How can we give back to those tragic heartless creatures, a heart to feel another's pain? An imagination to experience another's distress? How can we teach them to understand that there are consequences for actions? How can we help them to understand the immense burden they will have to carry for life knowing that they caused someone else so much grief that they took their own life? 

There are anti-bullying programs in schools and workplaces; it is not just children that can choose to bully. There are anti-bullying movements on the internet and pages on social media. It is not a hidden thing any more. We are talking about it.

It needs adults and children who already know and understand to begin to identify bullying behaviour and shine a light on it. Let it not go on in secret or in ignorance. Let us expose the bullies and offer them help. People who bully have a problem It is not 'normal' behaviour. It is not helpful behaviour. It doesn't help their issues, even if it gives them some temporary feelings of power over another. We need to be offering help not just to the bullied but to the bullies. We need to find out what is behind their behaviour and find ways to help them learn to do better. To do good. To do kindness. To do compassion. We need to help them find out that it feels great to do empathy and kindness to another. First, we might need to show them some empathy and listen and feel their pain. I simply can't believe that anyone does these things just for fun. I can't. 

We have lost our way as a society. Too many kids are raising themselves while parents are both working or studying or losing themselves in social media, hiding their stresses with alcohol or drugs. Too many kids are directed to X-boxes and PC games to entertain themselves so that parents have time to themselves. We need families that have time together again. We need parents that sit around the table and talk to their kids; listen to their kids. We need parents that turn their mobile phones off and BE WITH their kids; no interruptions. We need parents that parent their kids. It's hard work. It means saying no to anti-social, violent, bullying behaviour in all it's various guises. It means taking responsibility. We need to support parents to parent their kids. We need to stop chasing dollars, ease the pressure to keep gaining more stuff and start working on gaining things that really matter. Our kids have grown up in a culture of 'rights'. Often rights are taught or talked about in isolation. They must be taught and talked about in tandem with responsibility. Kids need reasonable limits set on their behaviour. They need reasonable consequences when they push the limits. They need to take responsibility for their behaviour.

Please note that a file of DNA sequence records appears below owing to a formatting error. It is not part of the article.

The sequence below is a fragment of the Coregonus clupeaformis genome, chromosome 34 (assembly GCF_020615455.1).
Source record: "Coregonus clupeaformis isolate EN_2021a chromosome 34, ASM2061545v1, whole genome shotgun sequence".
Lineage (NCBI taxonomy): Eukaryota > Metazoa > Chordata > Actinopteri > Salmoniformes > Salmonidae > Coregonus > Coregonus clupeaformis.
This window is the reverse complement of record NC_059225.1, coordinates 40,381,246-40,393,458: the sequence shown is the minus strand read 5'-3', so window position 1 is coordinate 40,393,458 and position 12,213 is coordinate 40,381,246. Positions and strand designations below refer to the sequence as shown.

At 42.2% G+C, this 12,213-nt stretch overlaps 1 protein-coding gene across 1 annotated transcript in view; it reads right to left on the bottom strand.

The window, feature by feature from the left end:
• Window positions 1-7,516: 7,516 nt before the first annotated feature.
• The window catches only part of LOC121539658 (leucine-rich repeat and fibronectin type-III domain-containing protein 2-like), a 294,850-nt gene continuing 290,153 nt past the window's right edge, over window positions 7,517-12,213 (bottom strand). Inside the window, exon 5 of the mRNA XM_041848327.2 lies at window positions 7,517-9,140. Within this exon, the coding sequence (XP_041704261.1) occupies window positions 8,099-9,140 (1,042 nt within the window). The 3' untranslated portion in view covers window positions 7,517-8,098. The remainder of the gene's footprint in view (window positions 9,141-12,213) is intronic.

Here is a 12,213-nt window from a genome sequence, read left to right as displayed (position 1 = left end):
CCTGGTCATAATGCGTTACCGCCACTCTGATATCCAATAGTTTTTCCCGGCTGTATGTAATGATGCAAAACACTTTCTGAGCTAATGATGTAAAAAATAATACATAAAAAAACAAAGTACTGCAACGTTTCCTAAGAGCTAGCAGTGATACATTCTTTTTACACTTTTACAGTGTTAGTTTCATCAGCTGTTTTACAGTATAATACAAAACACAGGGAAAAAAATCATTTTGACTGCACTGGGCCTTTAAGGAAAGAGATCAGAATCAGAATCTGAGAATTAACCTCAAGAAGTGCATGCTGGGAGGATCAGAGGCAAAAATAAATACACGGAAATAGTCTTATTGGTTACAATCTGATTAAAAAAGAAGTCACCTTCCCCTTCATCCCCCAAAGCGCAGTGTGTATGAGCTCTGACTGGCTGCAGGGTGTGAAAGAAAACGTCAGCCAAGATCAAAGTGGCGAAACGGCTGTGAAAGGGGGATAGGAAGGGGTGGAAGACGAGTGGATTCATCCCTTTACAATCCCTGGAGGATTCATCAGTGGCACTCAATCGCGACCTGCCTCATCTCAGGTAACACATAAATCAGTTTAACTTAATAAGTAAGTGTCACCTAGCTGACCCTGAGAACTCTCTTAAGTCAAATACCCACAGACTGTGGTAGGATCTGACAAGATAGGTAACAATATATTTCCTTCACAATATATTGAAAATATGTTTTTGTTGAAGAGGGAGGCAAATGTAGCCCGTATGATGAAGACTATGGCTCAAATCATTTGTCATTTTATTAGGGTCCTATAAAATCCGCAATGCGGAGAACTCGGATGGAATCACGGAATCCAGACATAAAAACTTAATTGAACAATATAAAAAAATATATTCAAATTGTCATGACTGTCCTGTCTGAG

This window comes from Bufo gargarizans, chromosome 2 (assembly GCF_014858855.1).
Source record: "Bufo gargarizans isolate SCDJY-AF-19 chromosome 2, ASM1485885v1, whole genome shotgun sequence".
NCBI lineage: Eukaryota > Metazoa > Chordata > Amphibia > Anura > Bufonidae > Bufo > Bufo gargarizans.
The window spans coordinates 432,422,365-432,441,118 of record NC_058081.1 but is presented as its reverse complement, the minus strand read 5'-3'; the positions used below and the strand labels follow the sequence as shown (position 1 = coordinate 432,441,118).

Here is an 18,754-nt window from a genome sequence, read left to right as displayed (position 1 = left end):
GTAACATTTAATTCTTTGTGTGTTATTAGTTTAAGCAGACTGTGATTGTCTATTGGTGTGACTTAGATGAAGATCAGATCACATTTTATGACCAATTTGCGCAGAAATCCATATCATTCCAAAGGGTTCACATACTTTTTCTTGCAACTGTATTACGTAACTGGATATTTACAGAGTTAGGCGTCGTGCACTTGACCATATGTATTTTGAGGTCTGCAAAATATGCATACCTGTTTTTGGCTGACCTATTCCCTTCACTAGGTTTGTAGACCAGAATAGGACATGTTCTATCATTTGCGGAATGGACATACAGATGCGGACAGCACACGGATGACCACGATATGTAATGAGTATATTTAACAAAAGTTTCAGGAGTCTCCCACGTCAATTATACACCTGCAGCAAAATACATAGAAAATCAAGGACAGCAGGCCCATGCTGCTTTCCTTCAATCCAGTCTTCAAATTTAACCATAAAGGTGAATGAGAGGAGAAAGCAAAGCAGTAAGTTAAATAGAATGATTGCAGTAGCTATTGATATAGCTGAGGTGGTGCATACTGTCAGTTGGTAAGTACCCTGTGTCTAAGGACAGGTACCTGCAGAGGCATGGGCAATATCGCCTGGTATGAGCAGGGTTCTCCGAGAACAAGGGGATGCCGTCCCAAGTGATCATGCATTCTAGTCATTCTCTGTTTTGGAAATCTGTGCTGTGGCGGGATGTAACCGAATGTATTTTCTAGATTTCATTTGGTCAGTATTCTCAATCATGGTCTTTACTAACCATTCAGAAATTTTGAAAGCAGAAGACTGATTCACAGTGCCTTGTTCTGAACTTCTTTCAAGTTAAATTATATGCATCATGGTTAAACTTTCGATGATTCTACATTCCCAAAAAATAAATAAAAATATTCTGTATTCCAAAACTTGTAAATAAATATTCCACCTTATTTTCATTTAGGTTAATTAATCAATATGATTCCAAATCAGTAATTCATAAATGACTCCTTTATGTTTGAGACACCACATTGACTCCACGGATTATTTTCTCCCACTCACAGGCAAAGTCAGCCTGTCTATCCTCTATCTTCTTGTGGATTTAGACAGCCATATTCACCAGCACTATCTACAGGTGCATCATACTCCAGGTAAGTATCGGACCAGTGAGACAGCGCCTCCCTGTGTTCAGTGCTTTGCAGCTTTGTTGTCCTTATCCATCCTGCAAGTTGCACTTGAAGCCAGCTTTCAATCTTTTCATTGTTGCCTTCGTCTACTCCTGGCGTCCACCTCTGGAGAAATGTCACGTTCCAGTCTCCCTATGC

We want bullying to stop. We want violence to stop. We know it's not good, but we allow bullying and violence into our own homes via television shows and gaming machines. We allow our kids to become desensitised to violence, to violent images and actions. 
PLEASE rethink what you allow into your home in terms of games and television. 
PLEASE rethink how and how much time you spend with your own children or grandchildren.